Primarily, I think of myself as an educator. I do in-person lessons and Skype lessons. I did my first Skype lesson in 2007, so I think I was a little innovative there. I still haven’t met anybody, from any instrument – or any endeavor – who was teaching on Skype when I started. It was invented in 2003, and people were using it to communicate back home if they were in the military, or if they were musicians on tour, which was how I was introduced to it. I thought it could be useful for a couple of lessons with some guys back home when I was away, and it was absolutely was.

You were ahead of the curve.

People said at first that online lessons weren’t as good because they weren’t as personal, but they said the same thing about online degrees. The internet has changed education so much; the millennials don’t know anything else, so all kinds of industries have changed to cater for them. My clientele is worldwide. I have a lot of students in the UK, Europe, South America; I’ve done classes in five or six continents.

How do the students view your lessons?

Some students do it on an iPad, some on a phone, some on a computer screen, some on a TV monitor. At my end I use a 40” monitor because I want to see every nuance and every hand movement, but I can’t control what happens at their end.

Do you prefer lessons in person or online?

The best lessons are always in person, but the Skype lessons are the next best thing. A Skype lesson with a great teacher is better than an in-person lesson with a good teacher. It’s about information in both cases, but one thing that you lose online, that I think is valuable, is the intimidation factor. That can actually be useful in teaching. If a student is a little bit intimidated and nervous, that will be increased if you’re teaching in person, because you’re not separated by a screen. You can use that, because they’ll be more motivated to get stuff done for you. Skype can alleviate that, which is good in some ways, but in some ways it’s a little better to be intimidated. I know it sounds weird.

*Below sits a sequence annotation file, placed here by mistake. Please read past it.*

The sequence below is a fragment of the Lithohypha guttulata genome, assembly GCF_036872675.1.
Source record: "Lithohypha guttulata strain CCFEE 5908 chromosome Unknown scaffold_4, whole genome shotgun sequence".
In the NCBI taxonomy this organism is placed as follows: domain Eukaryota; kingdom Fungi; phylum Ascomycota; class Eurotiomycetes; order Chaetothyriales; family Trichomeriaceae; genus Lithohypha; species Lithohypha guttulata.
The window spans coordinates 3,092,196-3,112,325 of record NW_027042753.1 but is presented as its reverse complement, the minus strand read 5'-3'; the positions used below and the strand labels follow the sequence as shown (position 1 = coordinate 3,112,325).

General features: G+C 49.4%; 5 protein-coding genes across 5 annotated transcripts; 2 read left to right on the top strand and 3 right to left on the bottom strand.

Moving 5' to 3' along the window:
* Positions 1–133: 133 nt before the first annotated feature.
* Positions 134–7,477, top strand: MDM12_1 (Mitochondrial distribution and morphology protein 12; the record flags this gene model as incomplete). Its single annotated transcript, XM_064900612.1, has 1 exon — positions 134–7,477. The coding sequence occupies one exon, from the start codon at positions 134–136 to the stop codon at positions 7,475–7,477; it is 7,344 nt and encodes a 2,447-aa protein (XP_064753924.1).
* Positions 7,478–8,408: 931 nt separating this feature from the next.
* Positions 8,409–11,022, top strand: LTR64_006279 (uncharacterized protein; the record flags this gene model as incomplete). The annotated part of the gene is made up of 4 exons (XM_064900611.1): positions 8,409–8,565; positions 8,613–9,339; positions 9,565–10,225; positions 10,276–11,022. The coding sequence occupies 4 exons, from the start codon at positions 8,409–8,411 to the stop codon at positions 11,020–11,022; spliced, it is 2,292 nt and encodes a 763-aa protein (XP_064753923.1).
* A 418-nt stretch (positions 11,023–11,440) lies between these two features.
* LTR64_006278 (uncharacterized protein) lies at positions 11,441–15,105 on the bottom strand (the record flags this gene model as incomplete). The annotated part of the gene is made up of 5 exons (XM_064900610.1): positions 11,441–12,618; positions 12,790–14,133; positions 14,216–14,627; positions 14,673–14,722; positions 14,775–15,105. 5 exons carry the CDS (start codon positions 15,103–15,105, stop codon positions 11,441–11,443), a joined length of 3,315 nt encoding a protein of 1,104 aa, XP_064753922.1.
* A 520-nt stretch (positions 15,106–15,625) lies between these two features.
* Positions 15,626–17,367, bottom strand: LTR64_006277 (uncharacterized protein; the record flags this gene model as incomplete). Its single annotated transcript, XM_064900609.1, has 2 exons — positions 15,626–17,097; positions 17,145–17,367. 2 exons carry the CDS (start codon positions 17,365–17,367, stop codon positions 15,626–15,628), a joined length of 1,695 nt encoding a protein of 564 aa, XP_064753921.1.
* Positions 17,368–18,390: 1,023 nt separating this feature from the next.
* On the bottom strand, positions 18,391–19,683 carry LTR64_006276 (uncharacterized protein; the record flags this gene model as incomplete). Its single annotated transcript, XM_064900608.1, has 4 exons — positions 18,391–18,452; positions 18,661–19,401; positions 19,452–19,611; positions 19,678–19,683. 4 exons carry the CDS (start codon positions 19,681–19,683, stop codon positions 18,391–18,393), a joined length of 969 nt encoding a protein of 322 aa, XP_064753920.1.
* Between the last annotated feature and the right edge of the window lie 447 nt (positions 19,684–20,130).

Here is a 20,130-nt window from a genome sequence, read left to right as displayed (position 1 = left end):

Are there disadvantages to online lessons?

The technology isn’t fast enough so that we can play together, which can be a problem. If a student is in person with me, we can run drills and scales at the same time to the same piece of music, but Skype always has some milliseconds of delay, so they may hear themselves playing perfectly in time to the music at my end, but I’ll hear them late. The solution there is for me to create music files which they play at their end and then I can hear them play along with their source.

How much teaching do you do?